- Any plaintext editor, such as Windows Notepad or Notepad++.
The primary thing you as the user need to understand is how to identify which mod plugin the log messages refer to. Please read the short article Form ID which explains how to get the "mod index" from the "Form/Ref IDs". This appears to hold consistent across the Bethesda line of games based upon the Gamebryo engine. In short the first two characters of a "reference" or "Form or Ref ID" are the "mod index" of the plugin (in your specific "load order") in hexadecimal form.
The second thing is to realize that the game engine is loading and parsing the contents of plugins in "load order" sequence, though it may process different types of data in different passes through the "load order". So where an error message doesn't identify the plugin or give a "reference" number, you need to consider that it is probably still processing the last plugin for which you do have a reference. But it is possible it has progressed to the next one, and a line following may provide the similar clue. Sometimes it just isn't clear at all and you have to ignore it or guess.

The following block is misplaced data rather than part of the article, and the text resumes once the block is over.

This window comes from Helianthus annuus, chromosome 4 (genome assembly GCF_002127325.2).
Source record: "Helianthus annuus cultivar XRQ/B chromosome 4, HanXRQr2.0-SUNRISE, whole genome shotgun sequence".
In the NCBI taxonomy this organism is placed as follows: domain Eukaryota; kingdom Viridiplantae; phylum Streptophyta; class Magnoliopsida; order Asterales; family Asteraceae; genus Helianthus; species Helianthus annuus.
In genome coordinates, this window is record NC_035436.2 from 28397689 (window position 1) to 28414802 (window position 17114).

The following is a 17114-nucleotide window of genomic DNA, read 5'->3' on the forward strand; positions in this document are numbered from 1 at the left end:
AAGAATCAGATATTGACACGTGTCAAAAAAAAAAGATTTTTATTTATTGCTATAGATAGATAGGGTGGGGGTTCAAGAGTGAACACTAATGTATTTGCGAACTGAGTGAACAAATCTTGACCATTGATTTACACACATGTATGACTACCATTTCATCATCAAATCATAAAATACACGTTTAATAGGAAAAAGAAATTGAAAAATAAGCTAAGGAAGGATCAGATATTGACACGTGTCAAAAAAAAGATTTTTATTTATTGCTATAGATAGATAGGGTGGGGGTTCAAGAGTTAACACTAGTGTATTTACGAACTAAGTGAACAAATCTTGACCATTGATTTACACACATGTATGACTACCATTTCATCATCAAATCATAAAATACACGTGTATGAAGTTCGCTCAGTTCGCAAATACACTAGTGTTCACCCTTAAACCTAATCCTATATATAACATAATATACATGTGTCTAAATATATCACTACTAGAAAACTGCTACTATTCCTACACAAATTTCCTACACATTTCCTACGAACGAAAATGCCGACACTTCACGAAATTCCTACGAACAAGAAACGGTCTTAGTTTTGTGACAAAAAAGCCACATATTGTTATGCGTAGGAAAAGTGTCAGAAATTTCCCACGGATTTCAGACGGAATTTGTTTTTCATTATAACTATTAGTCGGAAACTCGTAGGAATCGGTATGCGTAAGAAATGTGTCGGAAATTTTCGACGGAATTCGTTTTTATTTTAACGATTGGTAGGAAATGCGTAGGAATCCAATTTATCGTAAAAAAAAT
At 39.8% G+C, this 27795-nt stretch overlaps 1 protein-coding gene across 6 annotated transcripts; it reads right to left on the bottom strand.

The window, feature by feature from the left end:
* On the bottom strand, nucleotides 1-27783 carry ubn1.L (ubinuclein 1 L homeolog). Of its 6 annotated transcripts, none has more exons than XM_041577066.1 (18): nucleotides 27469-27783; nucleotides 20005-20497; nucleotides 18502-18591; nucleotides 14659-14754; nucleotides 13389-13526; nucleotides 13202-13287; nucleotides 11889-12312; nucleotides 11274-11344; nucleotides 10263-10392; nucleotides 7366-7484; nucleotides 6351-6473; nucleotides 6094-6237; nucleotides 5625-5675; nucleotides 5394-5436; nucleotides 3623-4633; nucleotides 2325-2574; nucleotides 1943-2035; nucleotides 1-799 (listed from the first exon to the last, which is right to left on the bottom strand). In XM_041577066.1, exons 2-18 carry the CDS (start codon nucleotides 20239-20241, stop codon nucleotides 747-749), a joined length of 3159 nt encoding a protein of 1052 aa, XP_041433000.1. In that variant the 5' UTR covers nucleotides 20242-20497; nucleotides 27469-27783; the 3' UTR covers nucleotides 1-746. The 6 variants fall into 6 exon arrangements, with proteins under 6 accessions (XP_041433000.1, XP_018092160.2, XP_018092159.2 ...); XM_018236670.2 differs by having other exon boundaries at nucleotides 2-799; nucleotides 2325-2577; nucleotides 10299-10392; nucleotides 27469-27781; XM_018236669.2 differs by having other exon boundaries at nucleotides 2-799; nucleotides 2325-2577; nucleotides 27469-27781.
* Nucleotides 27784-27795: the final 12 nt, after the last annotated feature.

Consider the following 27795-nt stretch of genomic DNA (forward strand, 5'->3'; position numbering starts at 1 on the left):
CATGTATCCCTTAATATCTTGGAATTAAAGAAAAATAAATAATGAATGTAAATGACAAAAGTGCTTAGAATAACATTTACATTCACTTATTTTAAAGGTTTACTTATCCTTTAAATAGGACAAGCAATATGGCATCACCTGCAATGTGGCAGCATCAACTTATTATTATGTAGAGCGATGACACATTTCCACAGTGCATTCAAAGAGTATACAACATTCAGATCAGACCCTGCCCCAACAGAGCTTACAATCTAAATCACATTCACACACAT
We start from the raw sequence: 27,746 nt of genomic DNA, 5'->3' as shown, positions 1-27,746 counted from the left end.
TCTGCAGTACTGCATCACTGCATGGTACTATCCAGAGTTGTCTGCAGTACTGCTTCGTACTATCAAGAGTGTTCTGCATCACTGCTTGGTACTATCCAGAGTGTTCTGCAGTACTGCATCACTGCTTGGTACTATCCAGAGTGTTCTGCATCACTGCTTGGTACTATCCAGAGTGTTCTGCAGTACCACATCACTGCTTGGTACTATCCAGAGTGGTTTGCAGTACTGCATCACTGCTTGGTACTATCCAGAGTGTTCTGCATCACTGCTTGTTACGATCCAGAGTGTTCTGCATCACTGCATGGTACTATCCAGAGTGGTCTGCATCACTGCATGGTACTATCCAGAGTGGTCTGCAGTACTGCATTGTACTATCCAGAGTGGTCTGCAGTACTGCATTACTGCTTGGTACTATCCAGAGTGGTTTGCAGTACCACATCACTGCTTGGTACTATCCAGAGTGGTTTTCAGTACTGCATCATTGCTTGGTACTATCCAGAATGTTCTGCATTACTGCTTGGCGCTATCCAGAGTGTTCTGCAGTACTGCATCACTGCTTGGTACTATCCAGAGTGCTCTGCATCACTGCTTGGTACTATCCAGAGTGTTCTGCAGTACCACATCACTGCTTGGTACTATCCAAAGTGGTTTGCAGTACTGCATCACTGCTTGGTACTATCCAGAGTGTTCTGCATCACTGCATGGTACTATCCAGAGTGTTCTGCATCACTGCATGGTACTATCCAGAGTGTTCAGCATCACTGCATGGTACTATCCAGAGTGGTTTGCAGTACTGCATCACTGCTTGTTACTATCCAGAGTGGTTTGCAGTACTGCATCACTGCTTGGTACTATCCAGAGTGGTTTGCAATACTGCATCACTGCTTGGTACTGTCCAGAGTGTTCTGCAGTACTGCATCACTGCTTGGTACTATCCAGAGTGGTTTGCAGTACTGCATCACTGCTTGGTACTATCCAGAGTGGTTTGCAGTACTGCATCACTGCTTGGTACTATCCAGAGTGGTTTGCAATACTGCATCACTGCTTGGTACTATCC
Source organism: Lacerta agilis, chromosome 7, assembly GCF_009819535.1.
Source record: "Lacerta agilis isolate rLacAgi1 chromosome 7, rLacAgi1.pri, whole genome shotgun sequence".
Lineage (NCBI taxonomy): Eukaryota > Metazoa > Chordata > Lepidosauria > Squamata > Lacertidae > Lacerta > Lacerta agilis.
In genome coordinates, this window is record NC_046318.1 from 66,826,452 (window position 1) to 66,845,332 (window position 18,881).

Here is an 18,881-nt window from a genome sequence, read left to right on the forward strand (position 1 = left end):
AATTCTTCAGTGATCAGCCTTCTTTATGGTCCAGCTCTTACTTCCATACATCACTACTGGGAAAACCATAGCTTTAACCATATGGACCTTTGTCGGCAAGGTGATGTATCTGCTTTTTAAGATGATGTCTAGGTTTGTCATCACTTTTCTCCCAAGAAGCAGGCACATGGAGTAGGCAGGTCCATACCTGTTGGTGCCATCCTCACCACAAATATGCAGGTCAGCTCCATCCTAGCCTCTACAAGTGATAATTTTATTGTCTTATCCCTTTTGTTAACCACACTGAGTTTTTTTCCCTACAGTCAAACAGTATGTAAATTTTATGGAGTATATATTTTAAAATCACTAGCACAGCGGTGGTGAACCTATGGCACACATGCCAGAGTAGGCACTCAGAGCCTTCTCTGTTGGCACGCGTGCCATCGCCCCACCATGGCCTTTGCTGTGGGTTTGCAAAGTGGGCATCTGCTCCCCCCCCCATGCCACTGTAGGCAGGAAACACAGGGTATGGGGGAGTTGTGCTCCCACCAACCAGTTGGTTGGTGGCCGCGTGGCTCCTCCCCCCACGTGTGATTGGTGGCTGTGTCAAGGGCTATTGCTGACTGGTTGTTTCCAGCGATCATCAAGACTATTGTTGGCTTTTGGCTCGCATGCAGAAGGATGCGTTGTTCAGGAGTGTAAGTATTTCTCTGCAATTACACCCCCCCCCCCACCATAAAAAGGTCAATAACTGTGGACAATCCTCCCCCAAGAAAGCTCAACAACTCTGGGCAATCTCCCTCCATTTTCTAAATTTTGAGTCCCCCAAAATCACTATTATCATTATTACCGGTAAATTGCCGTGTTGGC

In general you aren't going to be able to do anything about the warnings and errors you find in the logs, unless you are prepared to open the mod in the game's Construction Kit and perform the surgery necessary to "fix" it. Your normal recourse is to send the relevant portion of your error log to the mod author so they can provide an "official" patch or update; but in cases where the author has moved on or fails to respond you have to decide to either live with the problems, see if someone on a forum can help, or remove the mod.
As a guideline, any "errors" or the more "warnings" a mod generates, the more likely it is causing the problem that sent you looking into the error log in the first place. However, those coming from the game or DLC plugins are either harmless or have to be "fixed" by an "unofficial patch" file designed for the purpose. In any case, these game/DLC errors are going to be affecting everyone and you should find a ready answer about them.